Sawyer and Little Sawyer Mountains
This route has options for members of the entire family, but the route past Sawyer Mountain should only be attempted by experienced hikers with a background and experience in navigation
– I will explain.
From the trailhead you will be on a heavily used trail, which gets a ton of attention from visitors and locals. This trail to Sawyer Mountain is also a fantastic destination for kids – parents too! The trail starts out climbing right from the parking, but is never too steep; that is in comparison to some of the others in the area. The forest as you will notice is a gorgeous hardwood stand, very open and welcoming to the visitor. In the spring and summer the wildflowers are abundant and the songbirds a plenty. In the fall the colors are almost bright enough for sunglasses. In winter the snow so crisp you can almost hear it sparkle.
The trail swings around and works its way up along the northern ridge and reaches the wooded summit of Sawyer Mountain at 1.1 miles. The trail does carry on a bit further and drops slightly to a nice view out over the golf course with Sprague Pond and the foothills of the Little High Peaks a bit further in the distance.
At this point the loop becomes a bushwhack where experienced hikers and those with navigational skills can continue. Please DO NOT proceed without a GPS and/or map and compass and the knowledge on how to use them. There is no trail beyond this point so families and inexperienced hikers should turn around.
Little Sawyer Mountain is an unnamed peak located SE of Sawyer Mountain and offers outstanding views from its open rocky summit. Continue to follow the ridge over the top of Sawyer Mountain as it descends in a southerly direction. As the ridge splits follow east along a secondary ridge and over a small bump before a sharp descent brings you into the valley. Stay high in the col as to not enter the wetlands below. The wetlands sit in a shallow depression and can be very wet during some months. The climb up Little Sawyer is a pleasant one with many rewards and sporadic views.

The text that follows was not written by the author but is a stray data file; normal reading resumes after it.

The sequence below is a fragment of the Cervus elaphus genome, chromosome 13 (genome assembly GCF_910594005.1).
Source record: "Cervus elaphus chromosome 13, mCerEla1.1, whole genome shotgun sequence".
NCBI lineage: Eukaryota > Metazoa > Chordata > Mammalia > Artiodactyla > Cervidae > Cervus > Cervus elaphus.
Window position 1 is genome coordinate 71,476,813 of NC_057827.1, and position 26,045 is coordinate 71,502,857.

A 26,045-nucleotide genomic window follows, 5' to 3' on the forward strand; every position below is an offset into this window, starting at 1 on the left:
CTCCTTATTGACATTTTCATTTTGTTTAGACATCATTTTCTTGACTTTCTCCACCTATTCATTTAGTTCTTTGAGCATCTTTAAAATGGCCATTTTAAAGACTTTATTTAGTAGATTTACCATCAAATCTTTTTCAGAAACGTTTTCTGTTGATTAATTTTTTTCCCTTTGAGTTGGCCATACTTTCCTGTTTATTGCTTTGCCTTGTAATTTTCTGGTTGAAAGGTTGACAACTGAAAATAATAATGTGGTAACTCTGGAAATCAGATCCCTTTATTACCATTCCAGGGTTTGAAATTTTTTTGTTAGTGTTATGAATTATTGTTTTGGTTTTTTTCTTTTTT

The final push to the summit is a bit steep and you will need to possibly skirt some cliffs, depending on how direct your approach to the summit is. The views from here are fantastic and the interesting balanced boulder on the summit ridge is quite a unique feature. The descent is through equally attractive forest landscapes and is approached in a northerly direction to hook up on a pleasant ridge. The descent isn’t too steep and you will exit onto the main road, roughly 0.6 miles south of the Sawyer Mountain Trailhead. If a second car is not available for this loop, it’s an easy walk up the shoulder of the road, just be cautious of traffic.
If you are interested in doing a trip like this, give the Long Lake Town Offices a call at 518.624.3077 and we will see what we can do to plan an outing similar to this.
Sawyer Mountain – 2613’
Little Sawyer Mountain – 2327’
3.5 miles for the entire loop
1.1 miles to the summit of Sawyer Mountain
Family of Four with Kids: Not Recommended past Sawyer Mountain; 3/4 hours to Summit of Sawyer Mountain
Experienced Hiker: 4 to 5 hours for the entire loop; 1/2 hour to summit of Sawyer Mountain
Inexperienced Hiker: Not recommended past Sawyer Mountain; 3/4 hours to summit of Sawyer Mountain
From the intersection of Route 28N and Route 30 in the Town of Long Lake follow Route 28N/30 toward Blue Mountain Lake. In Blue Mountain Lake follow Route 28/30 toward Indian Lake. Continue for around 7-miles to the trailhead for Sawyer Mountain on the right.
Sawyer Mountain makes for an excellent snowshoe for the entire family, but not recommended as a cross-country ski. The bushwhack to Little Sawyer Mountain is only recommended for hikers with ample off-trail experience and snowshoe skills.
Information and photos provided by Spencer Morrissey of Inca-Pah-Cho Wilderness Guides – 607.267.3474